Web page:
“I want to tell the people that the film is not related to my life.” -Photo by AFP
KARACHI: Pakistani cricket star Shahid Afridi Wednesday demanded that the producers of a film about a boy emulating his rise to stardom cut an “obscene” scene which he fears could damage his image.
The big-hitting all-rounder had given his blessing to “Main Houn Shahid Afridi”(“I am Afridi”) but is now worried it may lead young viewers astray.
The $1 million Pakistan-made movie tells the story of a young man who dreams of becoming as great a player as Afridi, and the trials he faces as he tries to follow in his hero's footsteps.
Afridi, who hails from Pakistan's deeply conservative tribal district of Khyber on the Afghan border, was furious at a scene in which the hero hugs and kisses a girl in a nightclub.
The scene was shown in trailers for the film on various TV channels.
“I had given permission for the film with an aim to give kids some positive healthy entertainment, to divert their minds towards cricket and it should not have obscene things,” said Afridi, 33.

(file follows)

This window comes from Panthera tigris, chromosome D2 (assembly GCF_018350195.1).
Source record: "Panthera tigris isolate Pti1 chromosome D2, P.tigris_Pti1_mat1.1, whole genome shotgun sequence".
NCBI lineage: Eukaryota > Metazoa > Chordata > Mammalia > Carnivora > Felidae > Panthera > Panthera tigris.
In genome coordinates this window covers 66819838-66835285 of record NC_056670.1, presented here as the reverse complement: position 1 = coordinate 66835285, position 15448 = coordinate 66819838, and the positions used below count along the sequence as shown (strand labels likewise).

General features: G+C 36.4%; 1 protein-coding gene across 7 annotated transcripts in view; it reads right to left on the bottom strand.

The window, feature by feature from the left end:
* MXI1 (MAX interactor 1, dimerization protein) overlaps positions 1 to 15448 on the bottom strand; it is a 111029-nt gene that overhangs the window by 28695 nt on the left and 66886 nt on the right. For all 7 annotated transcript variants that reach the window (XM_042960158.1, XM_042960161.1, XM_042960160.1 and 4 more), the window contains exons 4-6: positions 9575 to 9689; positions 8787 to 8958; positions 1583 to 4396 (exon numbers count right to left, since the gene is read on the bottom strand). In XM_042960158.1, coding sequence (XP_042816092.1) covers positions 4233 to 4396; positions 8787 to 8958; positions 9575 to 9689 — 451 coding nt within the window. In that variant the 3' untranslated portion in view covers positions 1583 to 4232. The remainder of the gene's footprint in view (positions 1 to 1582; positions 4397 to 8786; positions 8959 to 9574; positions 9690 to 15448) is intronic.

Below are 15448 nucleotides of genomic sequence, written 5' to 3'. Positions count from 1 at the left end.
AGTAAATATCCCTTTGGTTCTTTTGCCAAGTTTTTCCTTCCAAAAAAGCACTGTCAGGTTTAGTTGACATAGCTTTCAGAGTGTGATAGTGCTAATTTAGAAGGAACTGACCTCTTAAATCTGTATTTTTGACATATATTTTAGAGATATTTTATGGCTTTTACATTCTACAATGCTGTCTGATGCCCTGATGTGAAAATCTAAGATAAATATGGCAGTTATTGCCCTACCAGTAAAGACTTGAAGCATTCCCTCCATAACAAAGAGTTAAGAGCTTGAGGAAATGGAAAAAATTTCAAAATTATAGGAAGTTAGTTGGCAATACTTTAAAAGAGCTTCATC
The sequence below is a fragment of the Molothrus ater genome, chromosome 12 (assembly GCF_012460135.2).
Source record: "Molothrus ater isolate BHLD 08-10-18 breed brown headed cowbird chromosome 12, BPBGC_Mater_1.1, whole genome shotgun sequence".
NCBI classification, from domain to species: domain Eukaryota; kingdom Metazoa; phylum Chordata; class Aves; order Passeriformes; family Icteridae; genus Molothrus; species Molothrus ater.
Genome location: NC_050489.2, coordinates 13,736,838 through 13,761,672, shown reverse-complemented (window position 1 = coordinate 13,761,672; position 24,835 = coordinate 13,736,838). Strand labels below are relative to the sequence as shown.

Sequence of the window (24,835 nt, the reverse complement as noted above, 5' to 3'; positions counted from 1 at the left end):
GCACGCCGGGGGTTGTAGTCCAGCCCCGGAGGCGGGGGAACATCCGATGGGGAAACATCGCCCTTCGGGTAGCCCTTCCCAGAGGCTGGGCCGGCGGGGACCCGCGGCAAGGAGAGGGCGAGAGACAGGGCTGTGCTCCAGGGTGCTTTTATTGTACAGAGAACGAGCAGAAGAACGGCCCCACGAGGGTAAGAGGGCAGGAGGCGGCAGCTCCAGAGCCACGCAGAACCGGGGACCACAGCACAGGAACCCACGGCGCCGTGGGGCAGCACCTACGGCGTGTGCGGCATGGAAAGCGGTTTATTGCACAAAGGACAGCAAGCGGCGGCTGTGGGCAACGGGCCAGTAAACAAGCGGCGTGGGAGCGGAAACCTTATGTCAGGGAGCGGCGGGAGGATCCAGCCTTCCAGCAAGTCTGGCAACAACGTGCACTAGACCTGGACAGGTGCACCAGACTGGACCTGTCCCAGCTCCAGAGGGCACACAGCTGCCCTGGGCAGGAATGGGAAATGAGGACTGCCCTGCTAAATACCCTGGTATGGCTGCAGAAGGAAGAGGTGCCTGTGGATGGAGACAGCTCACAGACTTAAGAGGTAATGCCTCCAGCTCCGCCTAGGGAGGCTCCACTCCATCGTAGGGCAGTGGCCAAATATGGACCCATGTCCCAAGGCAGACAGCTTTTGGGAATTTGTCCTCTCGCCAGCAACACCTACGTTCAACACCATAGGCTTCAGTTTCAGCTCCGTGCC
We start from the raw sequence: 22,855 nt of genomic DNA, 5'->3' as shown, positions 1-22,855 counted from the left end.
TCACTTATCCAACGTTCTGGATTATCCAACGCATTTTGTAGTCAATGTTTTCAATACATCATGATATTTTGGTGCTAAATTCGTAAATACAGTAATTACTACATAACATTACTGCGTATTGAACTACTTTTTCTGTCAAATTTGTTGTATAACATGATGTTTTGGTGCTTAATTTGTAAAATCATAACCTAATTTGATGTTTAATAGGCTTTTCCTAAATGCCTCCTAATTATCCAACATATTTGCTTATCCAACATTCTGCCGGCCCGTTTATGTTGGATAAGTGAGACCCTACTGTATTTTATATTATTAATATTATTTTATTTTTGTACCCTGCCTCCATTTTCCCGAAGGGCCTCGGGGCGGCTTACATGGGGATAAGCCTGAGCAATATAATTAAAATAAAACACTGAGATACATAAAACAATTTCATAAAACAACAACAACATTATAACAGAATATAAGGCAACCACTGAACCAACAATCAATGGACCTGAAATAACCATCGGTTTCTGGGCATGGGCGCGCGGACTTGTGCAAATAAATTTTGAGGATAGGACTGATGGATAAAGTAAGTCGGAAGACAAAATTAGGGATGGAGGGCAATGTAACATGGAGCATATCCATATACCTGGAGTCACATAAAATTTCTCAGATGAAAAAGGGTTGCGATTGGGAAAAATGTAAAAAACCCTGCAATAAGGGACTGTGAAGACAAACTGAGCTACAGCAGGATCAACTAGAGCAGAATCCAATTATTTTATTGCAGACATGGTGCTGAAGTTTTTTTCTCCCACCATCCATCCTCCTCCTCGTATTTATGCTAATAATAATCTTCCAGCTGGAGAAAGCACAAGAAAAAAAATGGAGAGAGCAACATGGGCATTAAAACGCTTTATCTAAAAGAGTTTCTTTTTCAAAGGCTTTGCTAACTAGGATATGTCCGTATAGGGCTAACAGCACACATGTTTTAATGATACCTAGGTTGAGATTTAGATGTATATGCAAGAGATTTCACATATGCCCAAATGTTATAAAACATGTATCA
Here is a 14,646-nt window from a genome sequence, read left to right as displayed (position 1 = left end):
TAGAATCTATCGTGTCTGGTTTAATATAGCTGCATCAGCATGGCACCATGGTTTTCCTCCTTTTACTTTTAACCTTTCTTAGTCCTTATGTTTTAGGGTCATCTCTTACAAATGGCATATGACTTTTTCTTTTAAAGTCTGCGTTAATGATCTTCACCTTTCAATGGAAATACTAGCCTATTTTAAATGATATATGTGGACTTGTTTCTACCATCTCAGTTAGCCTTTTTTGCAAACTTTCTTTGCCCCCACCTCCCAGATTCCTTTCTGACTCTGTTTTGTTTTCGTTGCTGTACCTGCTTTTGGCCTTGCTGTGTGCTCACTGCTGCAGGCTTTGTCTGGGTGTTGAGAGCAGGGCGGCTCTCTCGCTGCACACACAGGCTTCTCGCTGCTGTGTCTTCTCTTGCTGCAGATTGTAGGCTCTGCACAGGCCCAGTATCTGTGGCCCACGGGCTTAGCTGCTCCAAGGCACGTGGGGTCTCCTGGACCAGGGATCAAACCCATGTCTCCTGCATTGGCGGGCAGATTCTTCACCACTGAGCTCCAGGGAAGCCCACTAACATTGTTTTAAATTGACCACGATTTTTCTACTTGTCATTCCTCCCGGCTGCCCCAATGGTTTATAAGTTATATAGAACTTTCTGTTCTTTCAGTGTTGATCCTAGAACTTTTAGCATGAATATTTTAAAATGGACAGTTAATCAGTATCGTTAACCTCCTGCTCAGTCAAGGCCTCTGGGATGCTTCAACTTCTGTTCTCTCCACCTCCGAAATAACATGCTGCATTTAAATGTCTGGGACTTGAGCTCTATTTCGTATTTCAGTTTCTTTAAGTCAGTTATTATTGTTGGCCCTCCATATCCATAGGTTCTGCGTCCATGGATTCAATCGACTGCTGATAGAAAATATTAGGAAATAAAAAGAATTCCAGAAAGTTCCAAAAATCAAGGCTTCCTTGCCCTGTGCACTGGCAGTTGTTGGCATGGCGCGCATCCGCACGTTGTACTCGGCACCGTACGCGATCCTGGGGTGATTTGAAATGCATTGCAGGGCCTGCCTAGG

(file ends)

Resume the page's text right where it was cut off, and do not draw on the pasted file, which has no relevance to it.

“I want to tell the people that the film is not related to my life.”
Afridi, who shot to stardom in 1996 aged 16 when he hit a world record one-day international hundred off 37 balls, said he wanted the producer to cut the scene.
“A lot of kids and families would go to watch the movie because of me and if they see things like that they will feel bad, so I hope they remove those scenes and run the film,” he said.
The movie had already suffered technical glitches which stopped it being released over the Eid holiday weekend.
Producer Humayun Saeed, a top actor in Pakistan, initially wanted Afridi to take the lead role, but the cricketer said it would not be in keeping with the traditions of his tribe.
Afridi said he was also concerned because the film's promotional material wrongly suggested he had acted in the film.
“I had declined the offer to act because my elders are against acting, nor did I charge a single penny from them,” he said.
The movie was expected to lift the sagging Pakistani film industry, which struggles to compete with glitzy, big-budget Bollywood in neighbouring India.